Joint Association of Moderate-to-vigorous Intensity Physical Activity and Sedentary Behavior With Incident Functional Limitation: Data From the Osteoarthritis Initiative.

Affiliation

Master H(1), Thoma LM(2), Dunlop DD(3), Christiansen MB(4), Voinier D(5), White DK(6).
Author information:
(1)H. Master, PT, PhD, MPH, Department of Physical Therapy, College of Health Sciences, and Biomechanics and Movement Science Interdisciplinary Program, University of Delaware, Newark, Delaware, and Department of Orthopedic Surgery, Vanderbilt University Medical Center, Nashville, Tennessee.
(2)L.M. Thoma, PT, DPT, PhD, Division of Physical Therapy, University of North Carolina at Chapel Hill, Chapel Hill, North Carolina.
(3)D.D. Dunlop, PhD, Department of Medicine, and Department of Preventive Medicine, Northwestern University, Feinberg School of Medicine, Chicago, Illinois.
(4)M.B. Christiansen, PT, DPT, PhD, Fern Health, Inc. New York, New York.
(5)D. Voinier, PT, DPT, D.K. White, PT, ScD, Department of Physical Therapy, College of Health Sciences, and Biomechanics and Movement Science Interdisciplinary Program, University of Delaware, Newark, Delaware, USA.
(6)D. Voinier, PT, DPT, D.K. White, PT, ScD, Department of Physical Therapy, College of Health Sciences, and Biomechanics and Movement Science Interdisciplinary Program, University of Delaware, Newark, Delaware, USA. [Email]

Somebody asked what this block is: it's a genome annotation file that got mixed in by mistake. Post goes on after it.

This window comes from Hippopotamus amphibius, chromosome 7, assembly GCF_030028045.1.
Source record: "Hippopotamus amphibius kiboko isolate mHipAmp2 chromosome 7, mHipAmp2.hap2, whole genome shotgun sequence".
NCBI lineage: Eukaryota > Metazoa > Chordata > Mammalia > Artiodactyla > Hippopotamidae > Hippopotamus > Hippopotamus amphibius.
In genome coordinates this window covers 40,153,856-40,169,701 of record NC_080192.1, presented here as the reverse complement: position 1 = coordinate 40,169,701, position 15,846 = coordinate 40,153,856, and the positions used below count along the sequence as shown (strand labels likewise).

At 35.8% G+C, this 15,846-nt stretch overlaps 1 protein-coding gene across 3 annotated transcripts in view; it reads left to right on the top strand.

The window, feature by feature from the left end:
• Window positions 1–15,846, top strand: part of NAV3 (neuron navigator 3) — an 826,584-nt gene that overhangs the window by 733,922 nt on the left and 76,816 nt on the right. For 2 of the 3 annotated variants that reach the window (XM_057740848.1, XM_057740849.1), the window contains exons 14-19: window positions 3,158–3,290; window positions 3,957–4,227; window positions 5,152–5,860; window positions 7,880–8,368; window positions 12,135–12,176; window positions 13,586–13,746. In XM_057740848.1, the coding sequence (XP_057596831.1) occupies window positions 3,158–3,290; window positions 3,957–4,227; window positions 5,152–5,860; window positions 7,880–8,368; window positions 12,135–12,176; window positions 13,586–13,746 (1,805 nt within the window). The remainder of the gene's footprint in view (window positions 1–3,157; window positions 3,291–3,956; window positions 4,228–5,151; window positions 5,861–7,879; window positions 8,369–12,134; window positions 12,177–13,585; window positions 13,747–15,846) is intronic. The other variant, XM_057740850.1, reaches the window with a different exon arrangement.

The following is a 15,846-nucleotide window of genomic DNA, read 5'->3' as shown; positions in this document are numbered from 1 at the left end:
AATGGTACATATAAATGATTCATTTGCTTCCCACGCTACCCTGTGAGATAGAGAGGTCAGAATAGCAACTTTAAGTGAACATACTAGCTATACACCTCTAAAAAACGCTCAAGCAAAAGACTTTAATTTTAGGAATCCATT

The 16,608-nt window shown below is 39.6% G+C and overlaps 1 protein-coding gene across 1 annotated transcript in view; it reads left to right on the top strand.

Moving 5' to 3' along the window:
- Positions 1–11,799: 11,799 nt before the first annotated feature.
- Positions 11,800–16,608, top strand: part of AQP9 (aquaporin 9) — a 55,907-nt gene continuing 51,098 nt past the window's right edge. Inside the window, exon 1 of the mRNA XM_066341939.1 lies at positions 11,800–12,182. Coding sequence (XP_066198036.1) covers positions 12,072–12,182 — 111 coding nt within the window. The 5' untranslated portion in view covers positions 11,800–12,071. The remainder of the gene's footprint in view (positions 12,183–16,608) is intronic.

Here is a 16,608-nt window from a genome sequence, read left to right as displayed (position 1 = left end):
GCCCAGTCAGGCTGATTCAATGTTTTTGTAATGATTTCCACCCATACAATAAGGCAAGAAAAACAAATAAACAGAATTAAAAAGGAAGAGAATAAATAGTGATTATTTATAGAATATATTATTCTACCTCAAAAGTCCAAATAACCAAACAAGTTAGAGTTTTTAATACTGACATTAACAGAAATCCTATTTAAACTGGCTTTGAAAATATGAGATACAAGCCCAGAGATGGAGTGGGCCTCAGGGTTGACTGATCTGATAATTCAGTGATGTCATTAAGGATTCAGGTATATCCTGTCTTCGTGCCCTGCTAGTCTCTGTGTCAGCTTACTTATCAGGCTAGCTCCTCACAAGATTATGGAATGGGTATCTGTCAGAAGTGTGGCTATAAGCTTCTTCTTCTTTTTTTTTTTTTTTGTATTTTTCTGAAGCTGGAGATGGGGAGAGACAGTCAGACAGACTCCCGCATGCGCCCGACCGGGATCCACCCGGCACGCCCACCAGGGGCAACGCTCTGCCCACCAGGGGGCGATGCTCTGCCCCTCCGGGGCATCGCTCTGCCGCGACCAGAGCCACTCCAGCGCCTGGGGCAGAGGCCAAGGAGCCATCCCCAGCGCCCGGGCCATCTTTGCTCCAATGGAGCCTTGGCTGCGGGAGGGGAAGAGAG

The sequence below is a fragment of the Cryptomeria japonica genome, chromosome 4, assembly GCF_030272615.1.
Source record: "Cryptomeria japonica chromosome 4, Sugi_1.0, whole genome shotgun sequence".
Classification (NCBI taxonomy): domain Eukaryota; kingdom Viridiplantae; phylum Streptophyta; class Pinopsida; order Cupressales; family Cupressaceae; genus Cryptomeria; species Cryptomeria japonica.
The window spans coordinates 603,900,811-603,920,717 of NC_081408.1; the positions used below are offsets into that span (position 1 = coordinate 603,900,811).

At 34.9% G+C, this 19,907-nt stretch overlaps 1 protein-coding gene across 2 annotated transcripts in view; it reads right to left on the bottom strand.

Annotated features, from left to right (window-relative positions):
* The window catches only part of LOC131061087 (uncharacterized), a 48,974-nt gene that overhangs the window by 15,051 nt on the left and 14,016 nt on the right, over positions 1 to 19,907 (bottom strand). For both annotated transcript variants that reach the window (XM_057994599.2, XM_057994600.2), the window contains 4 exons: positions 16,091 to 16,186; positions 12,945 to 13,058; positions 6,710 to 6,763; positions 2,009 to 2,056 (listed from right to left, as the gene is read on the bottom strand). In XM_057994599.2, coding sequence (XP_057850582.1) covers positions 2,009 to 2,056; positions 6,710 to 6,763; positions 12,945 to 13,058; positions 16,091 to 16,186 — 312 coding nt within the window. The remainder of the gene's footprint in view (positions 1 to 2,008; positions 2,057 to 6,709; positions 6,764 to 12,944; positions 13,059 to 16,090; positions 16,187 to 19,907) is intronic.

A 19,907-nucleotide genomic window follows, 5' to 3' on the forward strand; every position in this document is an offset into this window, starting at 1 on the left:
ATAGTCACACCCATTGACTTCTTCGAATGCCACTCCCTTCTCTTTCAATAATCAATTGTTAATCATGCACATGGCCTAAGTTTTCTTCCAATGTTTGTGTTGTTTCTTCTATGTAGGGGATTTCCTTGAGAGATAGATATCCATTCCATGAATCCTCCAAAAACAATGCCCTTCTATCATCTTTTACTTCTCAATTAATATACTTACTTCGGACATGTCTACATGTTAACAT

Abstract

OBJECTIVE: To examine the joint association of moderate-to-vigorous intensity physical activity (MVPA) and sedentary behavior with the risk of developing functional limitation 4 years later in adults with knee osteoarthritis (OA). METHODS: Using 48-month (baseline) accelerometry data from the Osteoarthritis Initiative, we classified participants as Active-Low Sedentary (≥ 1 10-min bout/week of MVPA, lowest tertile for standardized sedentary time), Active-High Sedentary (≥ 1 10-min bout/week of MVPA, top 2 tertiles for standardized sedentary time), Inactive-Low Sedentary (zero 10-min bouts/week of MVPA, lowest tertile for standardized sedentary time), and Inactive-High Sedentary (zero 10-minute bouts/week of MVPA, top 2 tertiles for standardized sedentary time) groups. Functional limitation was defined as > 12 seconds for the 5-repetition sit-to-stand test (5XSST) and < 1.22 m/s gait speed during the 20-meter walk test. To investigate the association of exposure groups with risk of developing functional limitation 4 years later, we calculated adjusted risk ratios (aRR; adjusted for potential confounders). RESULTS: Of 1091 and 1133 participants without baseline functional limitation, based on the 5XSST and 20-meter walk test, respectively, 15% and 21% developed functional limitation 4 years later. The Inactive-Low Sedentary and Inactive-High Sedentary groups had increased risk of developing functional limitations compared to the Active-Low Sedentary and Active-High Sedentary groups. The Inactive-Low Sedentary group had 72% (aRR 1.72, 95% CI 1.00-2.94) and 52% (aRR 1.52, 95% CI 1.03-2.25) more risk of developing functional limitation based on the 5XSST and 20-meter walk test, respectively, compared to the Active-Low Sedentary group. CONCLUSION: Regardless of sedentary category, being inactive (zero 10-min bouts/week in MVPA) may increase the risk of developing functional limitation in adults with knee OA.